Your brain is a muscle that can be made stronger. It continues developing into your mid-twenties, and it has enormous plasticity, or the ability to change. It is too bad so many people believe they are "stuck" with being only so smart. Your intelligence is NOT set in stone. You can do several things to boost brain power and improve your learning potential. Let's start with a few simple changes you can make today.
Take a quick look at images of a healthy brain and a "not-so-healthy" brain. Please return to this page when you're done. (Source: AMEN Clinics)
Next, look at the brains of different teenagers and 21-year olds.
And for the finale, watch what happens in YOUR brain when you learn something new, stick with it, and practice. You do not need a high IQ to learn something complicated. You need PERSISTENCE, a stubborn determination not to quit when things get tough. Why? Because you have the POWER to make the following process happen in your brain:
1. Your brain takes in new information and makes new neural connections.
2. You activate this web of neurons by repeating the desired activity numerous times.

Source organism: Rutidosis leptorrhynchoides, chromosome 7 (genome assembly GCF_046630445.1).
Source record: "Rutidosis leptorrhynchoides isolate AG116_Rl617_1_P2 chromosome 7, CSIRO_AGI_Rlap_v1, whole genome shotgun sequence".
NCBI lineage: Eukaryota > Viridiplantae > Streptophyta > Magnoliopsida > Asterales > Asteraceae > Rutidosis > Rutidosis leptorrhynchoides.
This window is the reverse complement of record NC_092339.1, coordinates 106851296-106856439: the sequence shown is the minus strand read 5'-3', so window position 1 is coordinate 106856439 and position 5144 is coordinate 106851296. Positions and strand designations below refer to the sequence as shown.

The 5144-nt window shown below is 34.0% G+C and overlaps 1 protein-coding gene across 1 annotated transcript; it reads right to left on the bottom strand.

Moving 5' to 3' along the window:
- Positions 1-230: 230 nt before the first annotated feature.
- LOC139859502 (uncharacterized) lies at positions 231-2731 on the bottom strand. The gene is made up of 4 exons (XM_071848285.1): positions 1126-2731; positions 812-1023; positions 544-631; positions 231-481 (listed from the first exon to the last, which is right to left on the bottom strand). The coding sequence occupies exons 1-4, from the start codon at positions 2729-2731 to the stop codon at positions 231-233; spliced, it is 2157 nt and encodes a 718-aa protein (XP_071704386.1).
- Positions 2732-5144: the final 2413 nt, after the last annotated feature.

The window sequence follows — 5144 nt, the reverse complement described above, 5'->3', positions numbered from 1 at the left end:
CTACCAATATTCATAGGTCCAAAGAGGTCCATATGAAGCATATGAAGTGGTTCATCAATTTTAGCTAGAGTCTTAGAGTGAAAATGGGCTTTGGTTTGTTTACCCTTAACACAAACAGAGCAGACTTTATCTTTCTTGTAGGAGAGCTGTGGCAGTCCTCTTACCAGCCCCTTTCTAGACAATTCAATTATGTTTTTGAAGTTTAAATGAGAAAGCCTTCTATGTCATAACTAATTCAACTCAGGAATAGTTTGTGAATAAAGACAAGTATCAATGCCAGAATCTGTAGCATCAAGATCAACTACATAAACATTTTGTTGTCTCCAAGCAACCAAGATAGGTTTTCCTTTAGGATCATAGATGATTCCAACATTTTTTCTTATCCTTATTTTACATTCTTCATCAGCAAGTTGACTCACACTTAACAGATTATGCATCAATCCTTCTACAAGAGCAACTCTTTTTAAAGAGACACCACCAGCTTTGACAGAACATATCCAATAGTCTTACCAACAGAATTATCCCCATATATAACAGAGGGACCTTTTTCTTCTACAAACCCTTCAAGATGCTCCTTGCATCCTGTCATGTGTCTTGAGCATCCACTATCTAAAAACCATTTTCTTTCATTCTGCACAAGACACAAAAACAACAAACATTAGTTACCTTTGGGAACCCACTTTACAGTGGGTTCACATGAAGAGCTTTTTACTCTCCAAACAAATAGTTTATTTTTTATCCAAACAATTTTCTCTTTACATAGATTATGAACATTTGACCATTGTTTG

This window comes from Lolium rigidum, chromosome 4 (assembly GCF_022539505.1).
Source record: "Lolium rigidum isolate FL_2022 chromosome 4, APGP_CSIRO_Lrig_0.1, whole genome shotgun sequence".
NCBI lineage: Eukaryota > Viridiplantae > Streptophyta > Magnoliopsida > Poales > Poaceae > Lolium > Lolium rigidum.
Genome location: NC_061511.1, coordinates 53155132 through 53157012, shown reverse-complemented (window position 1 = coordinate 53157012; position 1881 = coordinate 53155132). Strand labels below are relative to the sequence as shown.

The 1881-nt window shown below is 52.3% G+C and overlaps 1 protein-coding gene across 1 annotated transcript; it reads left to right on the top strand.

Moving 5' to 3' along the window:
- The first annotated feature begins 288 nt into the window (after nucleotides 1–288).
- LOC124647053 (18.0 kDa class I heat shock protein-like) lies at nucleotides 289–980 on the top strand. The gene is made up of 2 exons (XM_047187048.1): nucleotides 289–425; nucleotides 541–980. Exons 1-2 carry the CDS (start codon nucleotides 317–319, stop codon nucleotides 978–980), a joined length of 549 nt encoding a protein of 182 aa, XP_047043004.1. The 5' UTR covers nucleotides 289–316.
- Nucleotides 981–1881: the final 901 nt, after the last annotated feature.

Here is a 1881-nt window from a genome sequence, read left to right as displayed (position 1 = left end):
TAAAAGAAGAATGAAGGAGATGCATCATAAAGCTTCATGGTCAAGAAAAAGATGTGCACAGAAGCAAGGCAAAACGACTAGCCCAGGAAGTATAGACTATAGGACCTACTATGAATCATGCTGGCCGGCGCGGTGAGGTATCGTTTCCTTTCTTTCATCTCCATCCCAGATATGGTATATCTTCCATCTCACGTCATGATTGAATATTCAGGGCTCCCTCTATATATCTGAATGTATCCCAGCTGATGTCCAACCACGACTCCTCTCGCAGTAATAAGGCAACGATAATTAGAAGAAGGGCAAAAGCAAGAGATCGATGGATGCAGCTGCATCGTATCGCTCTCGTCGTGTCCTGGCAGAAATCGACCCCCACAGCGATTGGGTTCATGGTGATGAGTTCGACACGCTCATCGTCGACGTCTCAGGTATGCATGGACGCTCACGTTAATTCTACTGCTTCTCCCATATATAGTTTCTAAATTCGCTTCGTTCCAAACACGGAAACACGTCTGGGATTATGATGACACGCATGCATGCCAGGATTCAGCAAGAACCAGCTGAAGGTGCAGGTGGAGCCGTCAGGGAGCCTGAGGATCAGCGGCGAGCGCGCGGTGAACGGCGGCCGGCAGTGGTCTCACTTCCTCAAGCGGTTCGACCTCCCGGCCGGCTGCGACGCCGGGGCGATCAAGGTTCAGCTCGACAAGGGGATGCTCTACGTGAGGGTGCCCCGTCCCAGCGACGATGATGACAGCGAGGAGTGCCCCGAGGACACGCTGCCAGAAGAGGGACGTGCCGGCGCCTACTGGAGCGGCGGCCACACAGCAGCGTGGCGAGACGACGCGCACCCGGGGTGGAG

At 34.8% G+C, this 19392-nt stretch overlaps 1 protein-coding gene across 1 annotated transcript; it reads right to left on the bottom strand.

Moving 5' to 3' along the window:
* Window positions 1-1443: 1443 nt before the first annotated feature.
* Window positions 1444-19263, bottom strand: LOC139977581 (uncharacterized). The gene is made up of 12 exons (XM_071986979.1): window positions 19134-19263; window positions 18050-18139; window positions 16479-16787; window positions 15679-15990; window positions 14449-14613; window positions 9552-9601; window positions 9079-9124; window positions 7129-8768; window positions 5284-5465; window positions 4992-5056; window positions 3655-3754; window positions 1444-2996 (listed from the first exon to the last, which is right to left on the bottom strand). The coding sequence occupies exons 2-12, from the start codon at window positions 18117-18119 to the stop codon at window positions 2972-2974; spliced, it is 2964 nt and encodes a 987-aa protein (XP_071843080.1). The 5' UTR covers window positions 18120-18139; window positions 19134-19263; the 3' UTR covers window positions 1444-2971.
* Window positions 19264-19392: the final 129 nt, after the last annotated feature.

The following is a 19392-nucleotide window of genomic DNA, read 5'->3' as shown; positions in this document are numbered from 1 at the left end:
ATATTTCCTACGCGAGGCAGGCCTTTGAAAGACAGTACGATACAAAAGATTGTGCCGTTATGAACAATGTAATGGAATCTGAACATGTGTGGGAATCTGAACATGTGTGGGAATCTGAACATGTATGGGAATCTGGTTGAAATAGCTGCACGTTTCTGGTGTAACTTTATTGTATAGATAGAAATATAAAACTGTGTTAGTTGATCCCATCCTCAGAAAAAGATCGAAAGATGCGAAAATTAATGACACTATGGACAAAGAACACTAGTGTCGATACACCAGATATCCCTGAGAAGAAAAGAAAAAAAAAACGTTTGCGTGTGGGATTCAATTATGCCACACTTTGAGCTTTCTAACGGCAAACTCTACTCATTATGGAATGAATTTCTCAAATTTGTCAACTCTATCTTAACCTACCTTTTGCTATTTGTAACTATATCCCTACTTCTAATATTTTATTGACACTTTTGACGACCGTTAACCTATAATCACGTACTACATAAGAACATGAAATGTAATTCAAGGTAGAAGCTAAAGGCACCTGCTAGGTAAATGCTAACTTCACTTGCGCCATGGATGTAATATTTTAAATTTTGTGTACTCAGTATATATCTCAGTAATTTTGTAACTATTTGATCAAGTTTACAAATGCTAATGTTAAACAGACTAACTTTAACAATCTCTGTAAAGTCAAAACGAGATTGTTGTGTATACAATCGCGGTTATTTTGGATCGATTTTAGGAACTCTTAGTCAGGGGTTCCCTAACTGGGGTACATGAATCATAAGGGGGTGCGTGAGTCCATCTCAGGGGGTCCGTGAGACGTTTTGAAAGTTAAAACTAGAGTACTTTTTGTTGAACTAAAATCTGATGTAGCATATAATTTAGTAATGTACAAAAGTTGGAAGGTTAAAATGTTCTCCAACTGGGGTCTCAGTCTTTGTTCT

3. With every repeated exposure, you fire the circuit and special cells called Oligodendrocytes reach out and wrap the nerve with a layer of fat, called MYELIN.
4. With many repetitions, the myelin layer gradually increases in thickness until the nerve is covered, protected and insulated. An insulated nerve carries MORE electricity FASTER, which means that your neural pathways become more efficient and transmit information at faster speeds!
Now that you understand the process, watch the video again and look closely to see the myelin layer increasing in thickness. BOOM! You can make this process happen in your brain with repeated exposures and plenty of practice.
WARNING: Your old neural connections are stronger than the new ones, and it is easy to fall back into old habits. Myelin can both grow and decay. In new pathways, where little or no use takes place, the connections become weak and the myelin covering is thin. The phrase "old habits die hard" is true.
BEWARE of practicing the wrong way using the wrong information or the wrong procedures. You will only succeed in myelinating the wrong pathways. Always ask for immediate feedback about what you are doing right or wrong. Don’t wait around to find out. Researchers know that people who are given immediate feedback show a SIGNIFICANTLY LARGER increase in performance than those who must wait for it.
Also, don’t settle for feedback like, “Good work!” or “You’re almost there!” Ask for very specific information about your performance and how you can move closer to the goal.
----> Educators and Parents: The way you give PRAISE can Make or Break a Child. Here is the proof.